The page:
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John R. Roney & Robert J. Hard – “Early Agriculture and Collective Action in the Southern Southwest”

March 15 @ 7:00 pm - 8:30 pm MST (Arizona)

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As far as we know, corn was the earliest cultivated plant in the Southwest.  It was introduced from further south in Mexico no later than 2100 BC, and perhaps much earlier.  By 2000 BC it was widely dispersed in the Southwest, and for several millennia afterwards it seems to have been grown casually by people who continued to follow lifeways largely shaped by hunting and gathering.  This model holds up well for much of the Southwest, but we believe that events unfolded very differently in the southern Basin and Range country.  Here, along the river valleys of Arizona, Sonora, and Chihuahua, as early as 1300 BC we find evidence of increased reliance on agriculture, increasing sedentism, irrigation, warfare, massively aggregated and fortified settlements, experimentation with integrative architecture, and the appearance of other items of material culture likely pertaining to social integration, including small stone mortars and pestles, stone pipes, and cruciforms.  In this presentation, we review evidence from the Tucson Basin, from the site of La Playa in northern Sonora, from a series of cerros de trincheras along the Rio Casas Grandes in northwestern Chihuahua, and from sites along the Upper Gila River in the Safford and Duncan Valleys.  We stress that this is a broad regional development, focused on the major river valleys, and we emphasize the theme of collective action—endeavors that involved cooperation and coordination well beyond the scale of individual families.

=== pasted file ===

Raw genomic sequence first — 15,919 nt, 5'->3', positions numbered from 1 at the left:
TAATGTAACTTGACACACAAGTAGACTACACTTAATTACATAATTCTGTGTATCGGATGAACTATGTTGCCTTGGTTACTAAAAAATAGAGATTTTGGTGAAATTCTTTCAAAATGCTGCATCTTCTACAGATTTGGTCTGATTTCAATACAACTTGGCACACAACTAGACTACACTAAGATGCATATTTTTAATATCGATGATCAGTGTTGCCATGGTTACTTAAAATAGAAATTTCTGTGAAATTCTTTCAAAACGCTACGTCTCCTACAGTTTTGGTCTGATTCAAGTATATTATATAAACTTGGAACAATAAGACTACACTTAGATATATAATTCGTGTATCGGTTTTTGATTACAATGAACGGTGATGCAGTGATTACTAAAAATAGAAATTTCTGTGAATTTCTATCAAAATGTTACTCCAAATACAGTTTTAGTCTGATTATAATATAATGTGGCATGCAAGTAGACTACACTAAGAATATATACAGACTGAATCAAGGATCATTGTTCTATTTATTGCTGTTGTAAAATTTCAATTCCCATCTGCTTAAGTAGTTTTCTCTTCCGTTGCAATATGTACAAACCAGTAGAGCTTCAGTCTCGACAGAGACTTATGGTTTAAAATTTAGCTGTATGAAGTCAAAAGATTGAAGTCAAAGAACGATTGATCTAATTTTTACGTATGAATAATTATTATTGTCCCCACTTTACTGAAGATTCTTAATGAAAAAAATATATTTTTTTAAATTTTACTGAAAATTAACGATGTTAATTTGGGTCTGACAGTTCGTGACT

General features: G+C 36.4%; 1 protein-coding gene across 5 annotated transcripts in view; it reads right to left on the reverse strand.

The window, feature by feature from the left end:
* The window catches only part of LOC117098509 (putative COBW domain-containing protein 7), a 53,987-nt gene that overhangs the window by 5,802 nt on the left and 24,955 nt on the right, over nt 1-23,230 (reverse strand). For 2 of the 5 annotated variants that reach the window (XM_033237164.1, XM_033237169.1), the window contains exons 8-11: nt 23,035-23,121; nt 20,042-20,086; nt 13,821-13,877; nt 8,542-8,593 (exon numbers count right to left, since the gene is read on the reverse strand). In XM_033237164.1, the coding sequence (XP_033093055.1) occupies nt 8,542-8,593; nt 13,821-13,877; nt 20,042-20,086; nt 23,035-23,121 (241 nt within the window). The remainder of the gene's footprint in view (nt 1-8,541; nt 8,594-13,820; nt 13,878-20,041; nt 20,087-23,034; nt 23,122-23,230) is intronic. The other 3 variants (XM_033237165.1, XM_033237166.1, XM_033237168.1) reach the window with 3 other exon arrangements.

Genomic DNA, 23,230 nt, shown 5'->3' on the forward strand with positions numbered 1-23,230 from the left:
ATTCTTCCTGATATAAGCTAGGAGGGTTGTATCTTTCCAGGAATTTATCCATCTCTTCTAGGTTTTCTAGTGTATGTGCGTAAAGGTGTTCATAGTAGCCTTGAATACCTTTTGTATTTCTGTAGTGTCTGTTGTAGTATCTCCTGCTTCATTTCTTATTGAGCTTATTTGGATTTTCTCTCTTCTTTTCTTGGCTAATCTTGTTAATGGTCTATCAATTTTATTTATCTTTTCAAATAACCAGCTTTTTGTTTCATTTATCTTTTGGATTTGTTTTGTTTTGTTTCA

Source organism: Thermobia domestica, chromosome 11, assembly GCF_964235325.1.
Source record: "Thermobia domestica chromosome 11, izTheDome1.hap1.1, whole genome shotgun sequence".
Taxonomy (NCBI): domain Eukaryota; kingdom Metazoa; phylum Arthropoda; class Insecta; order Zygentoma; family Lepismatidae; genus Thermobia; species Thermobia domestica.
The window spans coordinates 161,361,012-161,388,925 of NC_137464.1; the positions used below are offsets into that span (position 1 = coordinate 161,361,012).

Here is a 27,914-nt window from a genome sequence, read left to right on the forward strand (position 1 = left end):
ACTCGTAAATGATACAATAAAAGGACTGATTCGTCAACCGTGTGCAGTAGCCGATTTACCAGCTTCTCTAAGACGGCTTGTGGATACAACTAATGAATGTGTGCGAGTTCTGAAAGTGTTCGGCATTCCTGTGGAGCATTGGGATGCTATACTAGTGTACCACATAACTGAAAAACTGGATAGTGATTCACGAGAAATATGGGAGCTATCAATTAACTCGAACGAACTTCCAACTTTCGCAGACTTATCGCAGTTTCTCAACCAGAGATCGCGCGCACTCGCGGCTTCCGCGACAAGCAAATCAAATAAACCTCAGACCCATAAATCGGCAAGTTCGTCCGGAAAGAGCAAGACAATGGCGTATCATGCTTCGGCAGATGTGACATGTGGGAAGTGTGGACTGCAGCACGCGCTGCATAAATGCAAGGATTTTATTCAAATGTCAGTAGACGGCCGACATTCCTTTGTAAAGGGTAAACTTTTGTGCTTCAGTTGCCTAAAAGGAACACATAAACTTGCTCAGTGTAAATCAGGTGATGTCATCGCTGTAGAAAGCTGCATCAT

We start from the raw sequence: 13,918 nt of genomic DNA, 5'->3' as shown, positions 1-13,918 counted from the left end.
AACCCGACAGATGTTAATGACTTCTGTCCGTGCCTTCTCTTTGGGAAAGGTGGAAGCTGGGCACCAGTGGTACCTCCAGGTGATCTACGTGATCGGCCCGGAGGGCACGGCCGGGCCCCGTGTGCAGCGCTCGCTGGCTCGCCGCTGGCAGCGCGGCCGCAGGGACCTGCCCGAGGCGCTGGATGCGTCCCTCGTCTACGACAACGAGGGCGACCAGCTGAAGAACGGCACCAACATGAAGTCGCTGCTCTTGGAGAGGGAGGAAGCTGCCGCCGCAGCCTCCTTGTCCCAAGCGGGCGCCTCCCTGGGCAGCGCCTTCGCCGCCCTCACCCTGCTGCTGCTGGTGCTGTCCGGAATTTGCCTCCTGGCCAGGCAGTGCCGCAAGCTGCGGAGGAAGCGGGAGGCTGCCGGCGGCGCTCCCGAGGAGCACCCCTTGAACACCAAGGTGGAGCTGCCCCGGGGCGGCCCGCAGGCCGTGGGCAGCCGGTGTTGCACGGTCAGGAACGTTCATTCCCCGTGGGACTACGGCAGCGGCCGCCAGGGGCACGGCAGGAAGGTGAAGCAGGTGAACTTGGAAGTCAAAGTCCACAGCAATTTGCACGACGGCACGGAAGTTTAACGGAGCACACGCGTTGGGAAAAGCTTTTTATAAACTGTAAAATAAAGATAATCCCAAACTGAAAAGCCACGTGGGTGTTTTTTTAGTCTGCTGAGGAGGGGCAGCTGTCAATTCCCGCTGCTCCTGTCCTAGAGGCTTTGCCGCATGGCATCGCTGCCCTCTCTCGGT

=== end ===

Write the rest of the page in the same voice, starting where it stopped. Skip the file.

Photo Caption: Cerro de los Torres, a Late Archaic site north of Casas Grandes. (Photo by Adriel Heisey)


Details

Date:
March 15
Time:
7:00 pm - 8:30 pm MST
Event Category:

Organizer

Paul Minnis
Email:
minnis@ou.edu